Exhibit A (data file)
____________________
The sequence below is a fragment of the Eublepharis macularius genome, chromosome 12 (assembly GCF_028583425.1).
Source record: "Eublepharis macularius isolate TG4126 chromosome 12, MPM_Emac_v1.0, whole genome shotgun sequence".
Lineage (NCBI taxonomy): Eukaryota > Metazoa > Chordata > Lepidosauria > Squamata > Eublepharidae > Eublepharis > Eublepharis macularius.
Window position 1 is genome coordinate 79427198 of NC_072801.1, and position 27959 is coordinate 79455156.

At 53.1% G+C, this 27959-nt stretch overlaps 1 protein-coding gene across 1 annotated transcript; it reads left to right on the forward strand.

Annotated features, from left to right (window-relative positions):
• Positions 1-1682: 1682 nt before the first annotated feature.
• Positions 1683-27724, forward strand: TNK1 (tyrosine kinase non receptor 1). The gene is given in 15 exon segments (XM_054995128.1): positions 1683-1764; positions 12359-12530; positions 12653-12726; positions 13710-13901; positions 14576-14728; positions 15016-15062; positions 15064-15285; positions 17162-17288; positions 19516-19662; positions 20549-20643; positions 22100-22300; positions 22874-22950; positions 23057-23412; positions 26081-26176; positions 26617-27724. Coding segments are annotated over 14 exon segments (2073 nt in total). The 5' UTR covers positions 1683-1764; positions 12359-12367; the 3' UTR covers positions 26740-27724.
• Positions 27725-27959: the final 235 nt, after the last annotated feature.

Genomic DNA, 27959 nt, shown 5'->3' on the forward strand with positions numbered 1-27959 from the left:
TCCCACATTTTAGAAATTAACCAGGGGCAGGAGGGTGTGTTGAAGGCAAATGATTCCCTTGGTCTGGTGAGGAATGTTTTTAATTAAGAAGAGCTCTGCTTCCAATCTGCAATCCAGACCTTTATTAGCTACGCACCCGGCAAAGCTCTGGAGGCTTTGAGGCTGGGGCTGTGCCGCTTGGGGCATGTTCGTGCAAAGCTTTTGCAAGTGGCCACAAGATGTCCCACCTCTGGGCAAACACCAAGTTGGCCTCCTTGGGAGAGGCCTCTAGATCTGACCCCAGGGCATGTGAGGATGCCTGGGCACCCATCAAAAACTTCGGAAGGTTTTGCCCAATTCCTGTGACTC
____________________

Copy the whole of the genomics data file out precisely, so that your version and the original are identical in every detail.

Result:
The sequence below is a fragment of the Eublepharis macularius genome, chromosome 12 (assembly GCF_028583425.1).
Source record: "Eublepharis macularius isolate TG4126 chromosome 12, MPM_Emac_v1.0, whole genome shotgun sequence".
Lineage (NCBI taxonomy): Eukaryota > Metazoa > Chordata > Lepidosauria > Squamata > Eublepharidae > Eublepharis > Eublepharis macularius.
Window position 1 is genome coordinate 79427198 of NC_072801.1, and position 27959 is coordinate 79455156.

At 53.1% G+C, this 27959-nt stretch overlaps 1 protein-coding gene across 1 annotated transcript; it reads left to right on the forward strand.

Annotated features, from left to right (window-relative positions):
• Positions 1-1682: 1682 nt before the first annotated feature.
• Positions 1683-27724, forward strand: TNK1 (tyrosine kinase non receptor 1). The gene is given in 15 exon segments (XM_054995128.1): positions 1683-1764; positions 12359-12530; positions 12653-12726; positions 13710-13901; positions 14576-14728; positions 15016-15062; positions 15064-15285; positions 17162-17288; positions 19516-19662; positions 20549-20643; positions 22100-22300; positions 22874-22950; positions 23057-23412; positions 26081-26176; positions 26617-27724. Coding segments are annotated over 14 exon segments (2073 nt in total). The 5' UTR covers positions 1683-1764; positions 12359-12367; the 3' UTR covers positions 26740-27724.
• Positions 27725-27959: the final 235 nt, after the last annotated feature.

Genomic DNA, 27959 nt, shown 5'->3' on the forward strand with positions numbered 1-27959 from the left:
TCCCACATTTTAGAAATTAACCAGGGGCAGGAGGGTGTGTTGAAGGCAAATGATTCCCTTGGTCTGGTGAGGAATGTTTTTAATTAAGAAGAGCTCTGCTTCCAATCTGCAATCCAGACCTTTATTAGCTACGCACCCGGCAAAGCTCTGGAGGCTTTGAGGCTGGGGCTGTGCCGCTTGGGGCATGTTCGTGCAAAGCTTTTGCAAGTGGCCACAAGATGTCCCACCTCTGGGCAAACACCAAGTTGGCCTCCTTGGGAGAGGCCTCTAGATCTGACCCCAGGGCATGTGAGGATGCCTGGGCACCCATCAAAAACTTCGGAAGGTTTTGCCCAATTCCTGTGACTC